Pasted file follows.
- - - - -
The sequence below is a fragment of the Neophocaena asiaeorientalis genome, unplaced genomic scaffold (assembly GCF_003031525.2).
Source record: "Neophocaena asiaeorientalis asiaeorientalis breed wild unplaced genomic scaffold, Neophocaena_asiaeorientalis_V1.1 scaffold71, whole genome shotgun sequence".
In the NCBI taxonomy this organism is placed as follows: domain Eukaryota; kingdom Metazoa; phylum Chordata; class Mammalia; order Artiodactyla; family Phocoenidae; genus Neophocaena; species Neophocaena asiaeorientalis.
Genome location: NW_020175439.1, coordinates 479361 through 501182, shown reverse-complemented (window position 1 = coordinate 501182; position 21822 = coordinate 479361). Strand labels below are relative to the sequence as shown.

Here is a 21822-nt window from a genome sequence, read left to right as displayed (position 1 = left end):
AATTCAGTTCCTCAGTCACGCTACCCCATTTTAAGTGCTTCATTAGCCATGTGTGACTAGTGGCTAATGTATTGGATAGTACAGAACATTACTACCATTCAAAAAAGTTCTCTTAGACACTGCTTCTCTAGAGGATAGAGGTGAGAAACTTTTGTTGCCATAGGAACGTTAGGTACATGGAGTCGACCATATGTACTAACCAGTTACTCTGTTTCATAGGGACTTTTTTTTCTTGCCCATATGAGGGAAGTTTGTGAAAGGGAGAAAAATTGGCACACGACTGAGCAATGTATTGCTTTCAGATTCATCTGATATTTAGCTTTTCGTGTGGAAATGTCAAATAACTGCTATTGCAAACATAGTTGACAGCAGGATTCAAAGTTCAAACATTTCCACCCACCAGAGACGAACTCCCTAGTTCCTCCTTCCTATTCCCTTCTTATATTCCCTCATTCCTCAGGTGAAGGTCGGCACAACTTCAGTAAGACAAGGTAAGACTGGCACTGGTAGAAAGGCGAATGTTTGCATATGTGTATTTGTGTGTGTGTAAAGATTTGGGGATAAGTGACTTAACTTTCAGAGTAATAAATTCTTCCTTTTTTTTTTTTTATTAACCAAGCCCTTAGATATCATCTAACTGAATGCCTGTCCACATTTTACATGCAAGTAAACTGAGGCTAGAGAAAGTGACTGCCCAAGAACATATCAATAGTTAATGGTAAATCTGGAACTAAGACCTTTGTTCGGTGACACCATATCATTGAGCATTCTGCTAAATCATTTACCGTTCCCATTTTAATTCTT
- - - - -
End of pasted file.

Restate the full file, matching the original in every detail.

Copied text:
The sequence below is a fragment of the Neophocaena asiaeorientalis genome, unplaced genomic scaffold (assembly GCF_003031525.2).
Source record: "Neophocaena asiaeorientalis asiaeorientalis breed wild unplaced genomic scaffold, Neophocaena_asiaeorientalis_V1.1 scaffold71, whole genome shotgun sequence".
In the NCBI taxonomy this organism is placed as follows: domain Eukaryota; kingdom Metazoa; phylum Chordata; class Mammalia; order Artiodactyla; family Phocoenidae; genus Neophocaena; species Neophocaena asiaeorientalis.
Genome location: NW_020175439.1, coordinates 479361 through 501182, shown reverse-complemented (window position 1 = coordinate 501182; position 21822 = coordinate 479361). Strand labels below are relative to the sequence as shown.

Here is a 21822-nt window from a genome sequence, read left to right as displayed (position 1 = left end):
AATTCAGTTCCTCAGTCACGCTACCCCATTTTAAGTGCTTCATTAGCCATGTGTGACTAGTGGCTAATGTATTGGATAGTACAGAACATTACTACCATTCAAAAAAGTTCTCTTAGACACTGCTTCTCTAGAGGATAGAGGTGAGAAACTTTTGTTGCCATAGGAACGTTAGGTACATGGAGTCGACCATATGTACTAACCAGTTACTCTGTTTCATAGGGACTTTTTTTTCTTGCCCATATGAGGGAAGTTTGTGAAAGGGAGAAAAATTGGCACACGACTGAGCAATGTATTGCTTTCAGATTCATCTGATATTTAGCTTTTCGTGTGGAAATGTCAAATAACTGCTATTGCAAACATAGTTGACAGCAGGATTCAAAGTTCAAACATTTCCACCCACCAGAGACGAACTCCCTAGTTCCTCCTTCCTATTCCCTTCTTATATTCCCTCATTCCTCAGGTGAAGGTCGGCACAACTTCAGTAAGACAAGGTAAGACTGGCACTGGTAGAAAGGCGAATGTTTGCATATGTGTATTTGTGTGTGTGTAAAGATTTGGGGATAAGTGACTTAACTTTCAGAGTAATAAATTCTTCCTTTTTTTTTTTTTATTAACCAAGCCCTTAGATATCATCTAACTGAATGCCTGTCCACATTTTACATGCAAGTAAACTGAGGCTAGAGAAAGTGACTGCCCAAGAACATATCAATAGTTAATGGTAAATCTGGAACTAAGACCTTTGTTCGGTGACACCATATCATTGAGCATTCTGCTAAATCATTTACCGTTCCCATTTTAATTCTT